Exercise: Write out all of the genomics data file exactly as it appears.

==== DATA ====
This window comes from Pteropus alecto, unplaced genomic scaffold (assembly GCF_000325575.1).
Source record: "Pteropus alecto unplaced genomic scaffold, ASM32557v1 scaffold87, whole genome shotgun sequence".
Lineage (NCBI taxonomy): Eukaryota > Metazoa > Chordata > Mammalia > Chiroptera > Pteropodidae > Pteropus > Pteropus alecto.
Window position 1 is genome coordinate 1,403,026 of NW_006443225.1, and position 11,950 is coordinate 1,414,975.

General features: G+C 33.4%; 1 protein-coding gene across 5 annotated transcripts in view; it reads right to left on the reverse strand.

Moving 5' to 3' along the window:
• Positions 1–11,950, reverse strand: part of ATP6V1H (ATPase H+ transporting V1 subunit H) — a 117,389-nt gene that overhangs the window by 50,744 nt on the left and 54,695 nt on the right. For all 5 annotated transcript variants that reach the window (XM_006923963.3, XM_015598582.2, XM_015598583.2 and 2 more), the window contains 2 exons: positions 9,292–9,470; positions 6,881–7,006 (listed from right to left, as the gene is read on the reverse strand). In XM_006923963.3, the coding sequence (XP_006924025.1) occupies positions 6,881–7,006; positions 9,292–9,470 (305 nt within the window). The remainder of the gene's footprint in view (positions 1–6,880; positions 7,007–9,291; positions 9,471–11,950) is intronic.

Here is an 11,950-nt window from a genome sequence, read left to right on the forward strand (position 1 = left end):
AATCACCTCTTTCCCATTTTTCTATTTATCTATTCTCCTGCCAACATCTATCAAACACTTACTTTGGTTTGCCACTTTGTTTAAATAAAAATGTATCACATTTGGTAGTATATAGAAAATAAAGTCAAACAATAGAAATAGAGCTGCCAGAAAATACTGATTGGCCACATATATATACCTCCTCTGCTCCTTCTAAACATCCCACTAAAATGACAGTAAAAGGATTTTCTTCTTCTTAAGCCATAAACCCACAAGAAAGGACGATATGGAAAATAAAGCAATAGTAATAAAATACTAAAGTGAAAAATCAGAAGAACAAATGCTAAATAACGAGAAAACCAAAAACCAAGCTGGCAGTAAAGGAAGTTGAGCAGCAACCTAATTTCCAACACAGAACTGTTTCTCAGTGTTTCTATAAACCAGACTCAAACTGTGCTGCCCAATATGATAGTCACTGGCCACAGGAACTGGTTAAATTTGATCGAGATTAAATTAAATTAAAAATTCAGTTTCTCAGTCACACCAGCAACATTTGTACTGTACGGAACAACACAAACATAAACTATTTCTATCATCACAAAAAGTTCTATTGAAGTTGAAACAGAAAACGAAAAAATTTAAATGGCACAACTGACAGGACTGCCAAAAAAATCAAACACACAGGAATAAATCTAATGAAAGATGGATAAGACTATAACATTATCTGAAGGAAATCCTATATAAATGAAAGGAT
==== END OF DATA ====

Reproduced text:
This window comes from Pteropus alecto, unplaced genomic scaffold (assembly GCF_000325575.1).
Source record: "Pteropus alecto unplaced genomic scaffold, ASM32557v1 scaffold87, whole genome shotgun sequence".
Lineage (NCBI taxonomy): Eukaryota > Metazoa > Chordata > Mammalia > Chiroptera > Pteropodidae > Pteropus > Pteropus alecto.
Window position 1 is genome coordinate 1,403,026 of NW_006443225.1, and position 11,950 is coordinate 1,414,975.

General features: G+C 33.4%; 1 protein-coding gene across 5 annotated transcripts in view; it reads right to left on the reverse strand.

Moving 5' to 3' along the window:
• Positions 1–11,950, reverse strand: part of ATP6V1H (ATPase H+ transporting V1 subunit H) — a 117,389-nt gene that overhangs the window by 50,744 nt on the left and 54,695 nt on the right. For all 5 annotated transcript variants that reach the window (XM_006923963.3, XM_015598582.2, XM_015598583.2 and 2 more), the window contains 2 exons: positions 9,292–9,470; positions 6,881–7,006 (listed from right to left, as the gene is read on the reverse strand). In XM_006923963.3, the coding sequence (XP_006924025.1) occupies positions 6,881–7,006; positions 9,292–9,470 (305 nt within the window). The remainder of the gene's footprint in view (positions 1–6,880; positions 7,007–9,291; positions 9,471–11,950) is intronic.

Here is an 11,950-nt window from a genome sequence, read left to right on the forward strand (position 1 = left end):
AATCACCTCTTTCCCATTTTTCTATTTATCTATTCTCCTGCCAACATCTATCAAACACTTACTTTGGTTTGCCACTTTGTTTAAATAAAAATGTATCACATTTGGTAGTATATAGAAAATAAAGTCAAACAATAGAAATAGAGCTGCCAGAAAATACTGATTGGCCACATATATATACCTCCTCTGCTCCTTCTAAACATCCCACTAAAATGACAGTAAAAGGATTTTCTTCTTCTTAAGCCATAAACCCACAAGAAAGGACGATATGGAAAATAAAGCAATAGTAATAAAATACTAAAGTGAAAAATCAGAAGAACAAATGCTAAATAACGAGAAAACCAAAAACCAAGCTGGCAGTAAAGGAAGTTGAGCAGCAACCTAATTTCCAACACAGAACTGTTTCTCAGTGTTTCTATAAACCAGACTCAAACTGTGCTGCCCAATATGATAGTCACTGGCCACAGGAACTGGTTAAATTTGATCGAGATTAAATTAAATTAAAAATTCAGTTTCTCAGTCACACCAGCAACATTTGTACTGTACGGAACAACACAAACATAAACTATTTCTATCATCACAAAAAGTTCTATTGAAGTTGAAACAGAAAACGAAAAAATTTAAATGGCACAACTGACAGGACTGCCAAAAAAATCAAACACACAGGAATAAATCTAATGAAAGATGGATAAGACTATAACATTATCTGAAGGAAATCCTATATAAATGAAAGGAT